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  • Hi,My daughter is 10 years old and was diagnosed with Ollier's disease around 5 when we took her to the doctor for a lump on her index finger. A full body X-ray revealed she had multiple enchondroma's on her hand/fingers and foot/toes. She had the appearance of lesions on her left femur as well. A follow-up checkup the next year showed improvement in the femur, and at age 10, she's had no problem with the femur. She was living a very normal life until this past year. Last week she broke a bone for the 3rd time in a year. She broke a metatarsul in her foot last December, then broke another metatarsul in her foot in August, then broke her ring finger last week. Each break is directly the result of the disease - occuring where a bone lesion existed. During all these X-rays, what we found is that where the break occured, there was a small "cavity" of bone - this is probably just an area of cartlidge that never turned into bone - leaving the bone weak. The good news is each time the break healed, the "cavity" filled in with strong bone - so the bone is stronger after the recovery than before the break. The bad news is we see many more "cavity" areas that could or will break over time.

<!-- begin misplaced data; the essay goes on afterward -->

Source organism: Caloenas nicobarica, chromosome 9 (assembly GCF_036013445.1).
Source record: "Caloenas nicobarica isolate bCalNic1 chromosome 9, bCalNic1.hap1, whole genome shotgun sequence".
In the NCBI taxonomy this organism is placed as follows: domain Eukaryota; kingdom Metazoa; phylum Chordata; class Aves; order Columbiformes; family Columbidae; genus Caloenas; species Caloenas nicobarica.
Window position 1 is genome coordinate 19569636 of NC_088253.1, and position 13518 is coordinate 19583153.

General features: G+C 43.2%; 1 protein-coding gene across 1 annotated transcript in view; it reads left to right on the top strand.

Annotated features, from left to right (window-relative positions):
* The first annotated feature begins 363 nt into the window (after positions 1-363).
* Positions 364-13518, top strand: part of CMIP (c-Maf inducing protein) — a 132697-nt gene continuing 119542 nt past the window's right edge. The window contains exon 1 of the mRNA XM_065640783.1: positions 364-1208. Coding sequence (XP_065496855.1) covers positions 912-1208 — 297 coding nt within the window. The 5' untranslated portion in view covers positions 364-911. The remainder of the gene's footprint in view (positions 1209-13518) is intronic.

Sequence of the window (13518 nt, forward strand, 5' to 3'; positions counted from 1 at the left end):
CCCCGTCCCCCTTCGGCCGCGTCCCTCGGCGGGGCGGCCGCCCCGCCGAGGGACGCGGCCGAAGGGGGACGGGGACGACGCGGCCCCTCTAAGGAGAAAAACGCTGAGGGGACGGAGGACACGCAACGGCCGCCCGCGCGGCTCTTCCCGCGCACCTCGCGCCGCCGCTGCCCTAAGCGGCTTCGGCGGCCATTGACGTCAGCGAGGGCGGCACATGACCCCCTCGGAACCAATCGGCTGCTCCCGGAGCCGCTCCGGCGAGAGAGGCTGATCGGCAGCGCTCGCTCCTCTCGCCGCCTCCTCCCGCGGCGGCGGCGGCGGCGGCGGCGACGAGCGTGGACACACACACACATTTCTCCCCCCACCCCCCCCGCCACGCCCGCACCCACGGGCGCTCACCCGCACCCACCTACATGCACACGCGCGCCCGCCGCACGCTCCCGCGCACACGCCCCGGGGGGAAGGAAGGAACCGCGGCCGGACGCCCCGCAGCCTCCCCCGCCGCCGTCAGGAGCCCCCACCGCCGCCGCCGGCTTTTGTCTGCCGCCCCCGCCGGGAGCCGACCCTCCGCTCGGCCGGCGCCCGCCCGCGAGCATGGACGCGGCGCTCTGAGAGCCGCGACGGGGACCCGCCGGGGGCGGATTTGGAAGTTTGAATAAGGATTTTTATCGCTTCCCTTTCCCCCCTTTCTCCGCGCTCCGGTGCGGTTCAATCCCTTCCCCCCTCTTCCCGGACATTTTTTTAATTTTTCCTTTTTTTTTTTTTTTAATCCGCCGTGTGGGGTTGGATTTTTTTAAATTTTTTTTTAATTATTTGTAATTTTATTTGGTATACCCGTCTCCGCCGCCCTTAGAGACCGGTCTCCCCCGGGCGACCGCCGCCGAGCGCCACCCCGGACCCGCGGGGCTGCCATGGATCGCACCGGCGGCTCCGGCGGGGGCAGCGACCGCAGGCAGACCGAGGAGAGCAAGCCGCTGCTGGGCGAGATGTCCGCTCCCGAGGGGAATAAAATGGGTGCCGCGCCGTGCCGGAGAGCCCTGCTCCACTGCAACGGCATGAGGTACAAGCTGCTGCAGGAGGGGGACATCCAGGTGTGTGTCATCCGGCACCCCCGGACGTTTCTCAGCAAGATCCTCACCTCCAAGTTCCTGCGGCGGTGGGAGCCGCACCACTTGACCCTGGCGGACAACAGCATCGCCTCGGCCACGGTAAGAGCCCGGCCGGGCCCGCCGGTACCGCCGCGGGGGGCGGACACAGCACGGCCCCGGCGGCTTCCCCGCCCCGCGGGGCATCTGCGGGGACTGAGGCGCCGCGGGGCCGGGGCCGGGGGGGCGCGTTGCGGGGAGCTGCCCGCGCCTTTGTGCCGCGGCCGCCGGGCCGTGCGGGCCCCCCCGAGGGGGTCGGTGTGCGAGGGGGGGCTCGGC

Anonymous 42789 Replies
    • November 16, 2009
    • 05:28 PM
    • 0